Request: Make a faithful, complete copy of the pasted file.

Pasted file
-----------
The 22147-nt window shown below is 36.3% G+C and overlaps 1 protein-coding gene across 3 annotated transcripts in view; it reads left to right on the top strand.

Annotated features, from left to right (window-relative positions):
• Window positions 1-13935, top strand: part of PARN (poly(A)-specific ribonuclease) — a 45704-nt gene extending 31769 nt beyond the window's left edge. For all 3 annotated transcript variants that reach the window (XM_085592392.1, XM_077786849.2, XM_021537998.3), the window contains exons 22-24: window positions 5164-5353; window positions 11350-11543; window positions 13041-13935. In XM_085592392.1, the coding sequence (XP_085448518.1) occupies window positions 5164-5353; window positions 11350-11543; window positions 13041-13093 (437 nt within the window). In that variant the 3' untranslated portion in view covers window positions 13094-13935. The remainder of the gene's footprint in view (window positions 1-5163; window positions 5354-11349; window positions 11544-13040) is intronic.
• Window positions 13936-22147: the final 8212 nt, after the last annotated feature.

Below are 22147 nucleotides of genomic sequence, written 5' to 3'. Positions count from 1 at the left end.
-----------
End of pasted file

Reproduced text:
The 22147-nt window shown below is 36.3% G+C and overlaps 1 protein-coding gene across 3 annotated transcripts in view; it reads left to right on the top strand.

Annotated features, from left to right (window-relative positions):
• Window positions 1-13935, top strand: part of PARN (poly(A)-specific ribonuclease) — a 45704-nt gene extending 31769 nt beyond the window's left edge. For all 3 annotated transcript variants that reach the window (XM_085592392.1, XM_077786849.2, XM_021537998.3), the window contains exons 22-24: window positions 5164-5353; window positions 11350-11543; window positions 13041-13935. In XM_085592392.1, the coding sequence (XP_085448518.1) occupies window positions 5164-5353; window positions 11350-11543; window positions 13041-13093 (437 nt within the window). In that variant the 3' untranslated portion in view covers window positions 13094-13935. The remainder of the gene's footprint in view (window positions 1-5163; window positions 5354-11349; window positions 11544-13040) is intronic.
• Window positions 13936-22147: the final 8212 nt, after the last annotated feature.

Below are 22147 nucleotides of genomic sequence, written 5' to 3'. Positions count from 1 at the left end.